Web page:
“I realized then it was dangerous, dirty, criminal, and I did not care because I was getting what I wanted”.
“I could have, should have made different decisions. And I could have. But these are the ones that I made. I chose to stay. I didn't care what he did. It never crossed my mind to care”.
-Bruce Davis at his 2010 Parole consideration hearing
Dear Mr. Governor:
I am writing you today to ask that you NOT grant parole to Bruce Davis. I understand that this is a very difficult decision. Times are tough in the state of California, and there must be many pressing issues on your plate. However, I ask that you take a moment and hear me out on this matter which is surely going to set precedents for not only the other defendants in this case, but many others who may someday consider committing additional crimes of this heinous nature. To help me make this case- I will point out some common arguments for his release below in addition to some words that were never intended for my use to debunk them. I chose to use the words of those involved so as to make no mistake that my ideas were not made up to support my claims, and that even those involved make the same arguments as I do, although again, they never intended to do so. Please take the time to consider my offering.
“So I decided to be a counterculture dropout and an outlaw. That opened me up.”
-Bruce Davis at his 2010 Parole consideration hearing
You see Governor, Bruce made this decision to go over to the dark side before he met Charlie Manson or anyone in his family. Bruce was traveling all over the country, and world, doing his own thing both before and during his time with Manson. There are several other crimes out there that coincide with his presence in the areas. Bruce Davis may have been involved with, or have knowledge of, some of these crimes. In fact, another one of his co-defendants Steve Grogan led authorities to the area where one of Bruce’s victims was buried for years. It is worth pointing out that Grogan had no religious conversion aiding him with his decision to help. Certainly Grogan had his own motivations, but wouldn’t Bruce Davis with his search for forgiveness and his desire to make amends to the families under the light of God have felt the need to do so as well, or sooner in his case in light of his new belief system? It seems his actions are not as committed as his words when it comes to easing the pain of his victims families. Letting him out now would be doing so without having ever forced him to come completely clean. That would be not such a great precedent to set in this citizen’s eyes. Everything Bruce and his attorney have said leads me to believe that if released Bruce would not be out there preaching, or talking to others about the errors of his ways, as much as sitting on a couch somewhere complaining about how unfairly he was treated.
“apply the law fairly and honestly and give Mr. Davis the parole grant he's been owed for about 30 years. Courage that the last 22 Panels with the exception of one Commissioner lacked.”
" Bruce Davis reached his base term over 30 years ago and has to date been denied 22 straight times based solely upon the life crime and other unchanging historical factors."
- Attorney for Bruce Davis at 2010 Parole consideration hearing
This is my personal favorite reason you will hear Mr. Governor as to why he should be released. The “time frame” argument. Nobody has yet been able to show me where life sentence with a possibility or eligibility for parole becomes a guarantee for parole after a certain amount of time. I wonder- Is there a matrix or time frame for when Gary Hinman or Jerome Shea get to go home to their families? It seems to me that Bruce is getting frustrated that all these years haven't changed the fact he helped kill a couple of people. You mean after 22 straight parole hearings I still did that? You still want me to pay? Also- I remind you that Bruce Davis initially fled when charged. He decided when to turn himself in to serve justice for what he did. Are we now allowing him to decide when he is done based on a certain amount of time? We OWE him something? My greatest concern regarding this is the message it sends. If we tell our fellow citizens that taking a life from another may cost your own- it may make people think twice. If we send a message that simple math dictates how long you will serve- wont people start making judgments based on how much time is worth how much damage they want to cause? Do we really want people to start trying to figure out what is and isn’t worth doing. Don’t we owe it to each other to make sure people understand that we will not tolerate behavior which harms others, and if you take a life you need to be prepared to give up your own? I don’t know a single person who would risk losing their freedom forever. But there are people out there with nothing to lose and if they get desperate or angry enough- 7 to 10 may not be the end of the world if they don’t get away with it. Do we need/want to make the statement that nothing you do has permanent consequences?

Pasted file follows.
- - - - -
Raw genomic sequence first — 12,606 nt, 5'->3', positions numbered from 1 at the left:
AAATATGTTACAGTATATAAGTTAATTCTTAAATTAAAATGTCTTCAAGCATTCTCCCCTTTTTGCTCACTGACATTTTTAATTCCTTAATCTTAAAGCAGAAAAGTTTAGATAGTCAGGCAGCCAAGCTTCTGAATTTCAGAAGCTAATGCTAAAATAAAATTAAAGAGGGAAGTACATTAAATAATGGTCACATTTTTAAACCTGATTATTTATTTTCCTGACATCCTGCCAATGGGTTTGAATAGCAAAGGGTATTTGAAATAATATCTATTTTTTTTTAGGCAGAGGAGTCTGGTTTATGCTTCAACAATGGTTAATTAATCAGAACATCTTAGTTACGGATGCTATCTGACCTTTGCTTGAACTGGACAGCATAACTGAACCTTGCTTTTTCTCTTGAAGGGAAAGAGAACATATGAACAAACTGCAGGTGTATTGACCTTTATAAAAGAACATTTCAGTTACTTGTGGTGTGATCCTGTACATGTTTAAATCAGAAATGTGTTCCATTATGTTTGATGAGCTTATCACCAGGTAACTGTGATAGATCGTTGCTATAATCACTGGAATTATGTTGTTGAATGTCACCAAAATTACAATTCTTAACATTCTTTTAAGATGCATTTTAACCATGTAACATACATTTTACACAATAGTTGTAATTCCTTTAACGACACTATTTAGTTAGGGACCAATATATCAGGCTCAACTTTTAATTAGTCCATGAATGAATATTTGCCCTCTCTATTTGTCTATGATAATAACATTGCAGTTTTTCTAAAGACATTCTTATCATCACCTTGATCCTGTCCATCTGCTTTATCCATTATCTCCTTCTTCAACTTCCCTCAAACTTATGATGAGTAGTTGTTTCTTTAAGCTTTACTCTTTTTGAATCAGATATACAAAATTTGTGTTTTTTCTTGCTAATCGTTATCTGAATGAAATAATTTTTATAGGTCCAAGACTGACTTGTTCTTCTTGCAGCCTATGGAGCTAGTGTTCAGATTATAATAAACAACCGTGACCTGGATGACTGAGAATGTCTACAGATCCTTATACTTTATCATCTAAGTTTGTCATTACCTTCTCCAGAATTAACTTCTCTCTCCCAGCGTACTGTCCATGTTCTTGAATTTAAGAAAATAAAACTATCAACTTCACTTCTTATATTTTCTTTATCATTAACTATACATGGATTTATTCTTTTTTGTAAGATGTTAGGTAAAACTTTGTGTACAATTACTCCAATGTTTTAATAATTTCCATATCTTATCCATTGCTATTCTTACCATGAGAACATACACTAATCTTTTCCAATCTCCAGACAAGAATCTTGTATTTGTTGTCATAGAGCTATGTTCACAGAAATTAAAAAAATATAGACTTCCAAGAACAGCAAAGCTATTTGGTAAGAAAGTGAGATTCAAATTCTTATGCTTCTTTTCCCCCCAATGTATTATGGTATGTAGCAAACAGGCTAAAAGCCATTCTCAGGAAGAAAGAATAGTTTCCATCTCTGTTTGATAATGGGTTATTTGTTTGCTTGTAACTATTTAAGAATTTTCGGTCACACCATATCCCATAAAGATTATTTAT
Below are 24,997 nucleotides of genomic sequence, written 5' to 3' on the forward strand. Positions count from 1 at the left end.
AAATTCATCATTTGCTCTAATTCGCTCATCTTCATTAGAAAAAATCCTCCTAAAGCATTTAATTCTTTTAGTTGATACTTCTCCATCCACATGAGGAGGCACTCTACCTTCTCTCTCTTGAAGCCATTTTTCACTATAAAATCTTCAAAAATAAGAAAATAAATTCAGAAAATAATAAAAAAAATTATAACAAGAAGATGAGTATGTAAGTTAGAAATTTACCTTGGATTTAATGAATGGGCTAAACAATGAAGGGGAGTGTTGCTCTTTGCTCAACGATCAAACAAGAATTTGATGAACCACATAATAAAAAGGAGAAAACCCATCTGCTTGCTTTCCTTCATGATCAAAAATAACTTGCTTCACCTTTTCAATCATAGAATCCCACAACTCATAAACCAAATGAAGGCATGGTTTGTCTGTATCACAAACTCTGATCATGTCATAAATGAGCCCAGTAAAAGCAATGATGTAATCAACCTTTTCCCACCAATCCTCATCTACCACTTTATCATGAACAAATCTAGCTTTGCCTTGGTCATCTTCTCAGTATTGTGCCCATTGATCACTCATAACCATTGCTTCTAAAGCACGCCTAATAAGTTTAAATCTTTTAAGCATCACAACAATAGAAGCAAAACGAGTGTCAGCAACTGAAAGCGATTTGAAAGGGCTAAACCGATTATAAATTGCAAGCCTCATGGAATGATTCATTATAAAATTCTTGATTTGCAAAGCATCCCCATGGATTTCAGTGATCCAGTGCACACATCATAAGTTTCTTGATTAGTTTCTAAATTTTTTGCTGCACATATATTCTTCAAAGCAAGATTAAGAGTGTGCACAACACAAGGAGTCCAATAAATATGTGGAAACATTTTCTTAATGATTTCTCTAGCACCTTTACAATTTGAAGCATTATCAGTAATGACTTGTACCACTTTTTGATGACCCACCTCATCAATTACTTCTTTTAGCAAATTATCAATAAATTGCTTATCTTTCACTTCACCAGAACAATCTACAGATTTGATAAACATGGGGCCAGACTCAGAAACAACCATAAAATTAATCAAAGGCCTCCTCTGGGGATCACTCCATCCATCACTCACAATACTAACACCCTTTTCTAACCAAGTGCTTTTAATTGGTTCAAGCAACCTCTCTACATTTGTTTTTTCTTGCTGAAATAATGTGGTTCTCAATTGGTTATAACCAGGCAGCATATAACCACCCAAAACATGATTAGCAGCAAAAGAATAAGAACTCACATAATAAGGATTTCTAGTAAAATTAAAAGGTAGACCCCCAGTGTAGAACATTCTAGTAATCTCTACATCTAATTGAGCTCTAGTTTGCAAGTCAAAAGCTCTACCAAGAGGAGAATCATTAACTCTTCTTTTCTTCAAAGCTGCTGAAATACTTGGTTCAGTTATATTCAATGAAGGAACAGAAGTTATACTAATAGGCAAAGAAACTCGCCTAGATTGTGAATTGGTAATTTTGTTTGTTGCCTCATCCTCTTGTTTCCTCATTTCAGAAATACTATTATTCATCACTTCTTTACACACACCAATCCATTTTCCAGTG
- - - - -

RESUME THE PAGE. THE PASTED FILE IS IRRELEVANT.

Q: Describe or explain the relationship between Bruce Davis and Charles Manson.
A: It seemed to me that Bruce was competing with Charlie. He was trying to be an equal with Charlie or even he -- he was loud-mouthed. Whereas when Charlie would generally speak most of the people in the family would keep silent and listen, unless he asked them something directly or he said, "What do you think," or, "Say something." But Bruce would interrupt Charlie when he was talking and he talked in a real loud voice, and it seemed like that he like the power that he had when Charlie wasn't around because he could have one of the girls run and fetch him something.
Q: You got the impression that Bruce Davis wasn't subservient to Charlie either?
A: It seemed to me that he had more ego than any of the other guys I ever saw there. So that he hadn't given it up to Charlie.
MR. BUGLIOSI: Thank you. No further questions.
-Exchange between DA Bugliosi and Brooks Poston during Tex Watson Trial